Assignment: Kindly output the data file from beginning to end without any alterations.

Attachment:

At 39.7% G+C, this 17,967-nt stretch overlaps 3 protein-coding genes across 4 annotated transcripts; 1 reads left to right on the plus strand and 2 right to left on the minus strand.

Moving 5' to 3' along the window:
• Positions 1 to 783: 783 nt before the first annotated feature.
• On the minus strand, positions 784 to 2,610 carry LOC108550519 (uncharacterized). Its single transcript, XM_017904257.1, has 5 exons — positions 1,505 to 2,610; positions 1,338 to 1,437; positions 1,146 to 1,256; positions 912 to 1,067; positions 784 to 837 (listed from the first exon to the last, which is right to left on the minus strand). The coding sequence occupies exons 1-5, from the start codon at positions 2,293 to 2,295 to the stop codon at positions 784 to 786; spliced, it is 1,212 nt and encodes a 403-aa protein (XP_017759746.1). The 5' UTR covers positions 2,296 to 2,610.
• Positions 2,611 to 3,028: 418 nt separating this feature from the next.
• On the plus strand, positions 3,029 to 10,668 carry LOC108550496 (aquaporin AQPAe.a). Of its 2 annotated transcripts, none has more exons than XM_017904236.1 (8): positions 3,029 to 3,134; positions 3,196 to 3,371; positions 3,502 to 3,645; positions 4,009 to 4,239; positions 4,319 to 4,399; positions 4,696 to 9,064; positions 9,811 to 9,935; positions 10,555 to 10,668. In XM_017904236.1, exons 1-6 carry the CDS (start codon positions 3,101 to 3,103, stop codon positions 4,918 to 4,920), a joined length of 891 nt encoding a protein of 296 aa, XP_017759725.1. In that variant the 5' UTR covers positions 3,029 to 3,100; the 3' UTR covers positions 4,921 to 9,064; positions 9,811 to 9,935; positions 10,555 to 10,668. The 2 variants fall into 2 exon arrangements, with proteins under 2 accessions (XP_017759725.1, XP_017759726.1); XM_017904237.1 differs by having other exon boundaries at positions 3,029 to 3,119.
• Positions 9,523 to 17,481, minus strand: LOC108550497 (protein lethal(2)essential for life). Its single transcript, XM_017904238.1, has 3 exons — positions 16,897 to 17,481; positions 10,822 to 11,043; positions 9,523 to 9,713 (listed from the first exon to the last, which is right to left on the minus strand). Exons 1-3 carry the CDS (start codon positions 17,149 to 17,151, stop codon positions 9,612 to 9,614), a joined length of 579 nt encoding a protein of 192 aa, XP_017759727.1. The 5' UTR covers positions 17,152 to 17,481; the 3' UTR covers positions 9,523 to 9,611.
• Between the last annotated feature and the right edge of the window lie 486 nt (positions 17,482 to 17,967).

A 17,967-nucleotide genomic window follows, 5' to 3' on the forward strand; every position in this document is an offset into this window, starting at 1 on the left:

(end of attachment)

At 39.7% G+C, this 17,967-nt stretch overlaps 3 protein-coding genes across 4 annotated transcripts; 1 reads left to right on the plus strand and 2 right to left on the minus strand.

Moving 5' to 3' along the window:
• Positions 1 to 783: 783 nt before the first annotated feature.
• On the minus strand, positions 784 to 2,610 carry LOC108550519 (uncharacterized). Its single transcript, XM_017904257.1, has 5 exons — positions 1,505 to 2,610; positions 1,338 to 1,437; positions 1,146 to 1,256; positions 912 to 1,067; positions 784 to 837 (listed from the first exon to the last, which is right to left on the minus strand). The coding sequence occupies exons 1-5, from the start codon at positions 2,293 to 2,295 to the stop codon at positions 784 to 786; spliced, it is 1,212 nt and encodes a 403-aa protein (XP_017759746.1). The 5' UTR covers positions 2,296 to 2,610.
• Positions 2,611 to 3,028: 418 nt separating this feature from the next.
• On the plus strand, positions 3,029 to 10,668 carry LOC108550496 (aquaporin AQPAe.a). Of its 2 annotated transcripts, none has more exons than XM_017904236.1 (8): positions 3,029 to 3,134; positions 3,196 to 3,371; positions 3,502 to 3,645; positions 4,009 to 4,239; positions 4,319 to 4,399; positions 4,696 to 9,064; positions 9,811 to 9,935; positions 10,555 to 10,668. In XM_017904236.1, exons 1-6 carry the CDS (start codon positions 3,101 to 3,103, stop codon positions 4,918 to 4,920), a joined length of 891 nt encoding a protein of 296 aa, XP_017759725.1. In that variant the 5' UTR covers positions 3,029 to 3,100; the 3' UTR covers positions 4,921 to 9,064; positions 9,811 to 9,935; positions 10,555 to 10,668. The 2 variants fall into 2 exon arrangements, with proteins under 2 accessions (XP_017759725.1, XP_017759726.1); XM_017904237.1 differs by having other exon boundaries at positions 3,029 to 3,119.
• Positions 9,523 to 17,481, minus strand: LOC108550497 (protein lethal(2)essential for life). Its single transcript, XM_017904238.1, has 3 exons — positions 16,897 to 17,481; positions 10,822 to 11,043; positions 9,523 to 9,713 (listed from the first exon to the last, which is right to left on the minus strand). Exons 1-3 carry the CDS (start codon positions 17,149 to 17,151, stop codon positions 9,612 to 9,614), a joined length of 579 nt encoding a protein of 192 aa, XP_017759727.1. The 5' UTR covers positions 17,152 to 17,481; the 3' UTR covers positions 9,523 to 9,611.
• Between the last annotated feature and the right edge of the window lie 486 nt (positions 17,482 to 17,967).

A 17,967-nucleotide genomic window follows, 5' to 3' on the forward strand; every position in this document is an offset into this window, starting at 1 on the left: